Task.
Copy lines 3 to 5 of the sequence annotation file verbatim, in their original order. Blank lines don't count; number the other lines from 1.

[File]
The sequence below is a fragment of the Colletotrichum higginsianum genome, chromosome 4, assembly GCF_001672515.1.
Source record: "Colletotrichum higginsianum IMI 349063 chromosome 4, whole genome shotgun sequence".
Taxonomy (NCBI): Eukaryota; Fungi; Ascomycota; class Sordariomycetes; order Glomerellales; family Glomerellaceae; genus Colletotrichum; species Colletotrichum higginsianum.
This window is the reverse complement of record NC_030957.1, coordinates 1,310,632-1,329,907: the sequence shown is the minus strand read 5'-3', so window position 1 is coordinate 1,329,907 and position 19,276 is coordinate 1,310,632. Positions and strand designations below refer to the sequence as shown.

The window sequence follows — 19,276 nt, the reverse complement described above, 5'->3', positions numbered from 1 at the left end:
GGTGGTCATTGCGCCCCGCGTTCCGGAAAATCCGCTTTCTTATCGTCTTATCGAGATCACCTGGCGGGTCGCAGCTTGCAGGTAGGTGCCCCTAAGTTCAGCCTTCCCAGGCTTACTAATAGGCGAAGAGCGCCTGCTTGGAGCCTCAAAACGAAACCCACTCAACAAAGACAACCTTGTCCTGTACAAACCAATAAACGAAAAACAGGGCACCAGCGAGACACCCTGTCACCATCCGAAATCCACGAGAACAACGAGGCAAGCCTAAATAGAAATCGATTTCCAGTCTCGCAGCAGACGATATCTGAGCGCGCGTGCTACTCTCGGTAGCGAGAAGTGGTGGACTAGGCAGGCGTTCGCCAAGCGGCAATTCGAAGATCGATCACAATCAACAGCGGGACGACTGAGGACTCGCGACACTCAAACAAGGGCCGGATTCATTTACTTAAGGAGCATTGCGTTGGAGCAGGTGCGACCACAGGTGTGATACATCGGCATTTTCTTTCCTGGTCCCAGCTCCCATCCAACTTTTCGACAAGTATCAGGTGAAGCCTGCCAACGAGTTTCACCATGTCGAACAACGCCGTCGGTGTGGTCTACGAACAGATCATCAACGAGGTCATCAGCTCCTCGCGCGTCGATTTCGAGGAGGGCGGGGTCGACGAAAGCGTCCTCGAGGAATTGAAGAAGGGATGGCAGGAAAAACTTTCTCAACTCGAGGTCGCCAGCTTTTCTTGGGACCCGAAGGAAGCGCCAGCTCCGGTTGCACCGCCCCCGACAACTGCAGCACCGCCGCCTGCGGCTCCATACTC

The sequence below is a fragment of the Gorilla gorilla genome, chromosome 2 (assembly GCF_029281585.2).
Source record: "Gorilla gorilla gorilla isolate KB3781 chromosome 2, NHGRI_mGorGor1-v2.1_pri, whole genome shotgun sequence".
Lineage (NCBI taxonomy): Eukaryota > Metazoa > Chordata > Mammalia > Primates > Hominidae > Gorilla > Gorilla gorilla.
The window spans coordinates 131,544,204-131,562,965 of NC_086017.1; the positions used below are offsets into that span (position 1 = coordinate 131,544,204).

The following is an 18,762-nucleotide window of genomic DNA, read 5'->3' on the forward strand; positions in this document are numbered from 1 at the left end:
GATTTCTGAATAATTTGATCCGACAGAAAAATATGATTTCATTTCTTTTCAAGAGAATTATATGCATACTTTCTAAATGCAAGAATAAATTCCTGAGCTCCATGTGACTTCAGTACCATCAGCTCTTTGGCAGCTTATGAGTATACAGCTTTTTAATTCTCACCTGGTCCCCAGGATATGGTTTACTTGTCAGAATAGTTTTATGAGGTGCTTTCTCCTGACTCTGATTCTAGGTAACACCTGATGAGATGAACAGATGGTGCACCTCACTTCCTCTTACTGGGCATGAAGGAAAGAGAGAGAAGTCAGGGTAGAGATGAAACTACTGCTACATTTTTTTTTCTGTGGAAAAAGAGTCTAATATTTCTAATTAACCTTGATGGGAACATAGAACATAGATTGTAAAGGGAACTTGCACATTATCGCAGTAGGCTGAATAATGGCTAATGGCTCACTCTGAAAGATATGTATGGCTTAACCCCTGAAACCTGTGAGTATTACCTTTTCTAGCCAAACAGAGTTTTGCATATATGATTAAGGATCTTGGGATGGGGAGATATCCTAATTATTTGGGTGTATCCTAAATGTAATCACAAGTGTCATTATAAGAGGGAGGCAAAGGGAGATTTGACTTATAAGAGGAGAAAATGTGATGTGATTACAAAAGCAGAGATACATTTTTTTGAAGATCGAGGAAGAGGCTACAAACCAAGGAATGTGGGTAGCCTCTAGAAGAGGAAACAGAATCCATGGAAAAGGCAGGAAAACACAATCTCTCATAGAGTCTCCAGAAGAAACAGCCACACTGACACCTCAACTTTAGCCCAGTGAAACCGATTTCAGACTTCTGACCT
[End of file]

Taxonomy (NCBI): Eukaryota; Fungi; Ascomycota; class Sordariomycetes; order Glomerellales; family Glomerellaceae; genus Colletotrichum; species Colletotrichum higginsianum.
This window is the reverse complement of record NC_030957.1, coordinates 1,310,632-1,329,907: the sequence shown is the minus strand read 5'-3', so window position 1 is coordinate 1,329,907 and position 19,276 is coordinate 1,310,632. Positions and strand designations below refer to the sequence as shown.

The window sequence follows — 19,276 nt, the reverse complement described above, 5'->3', positions numbered from 1 at the left end: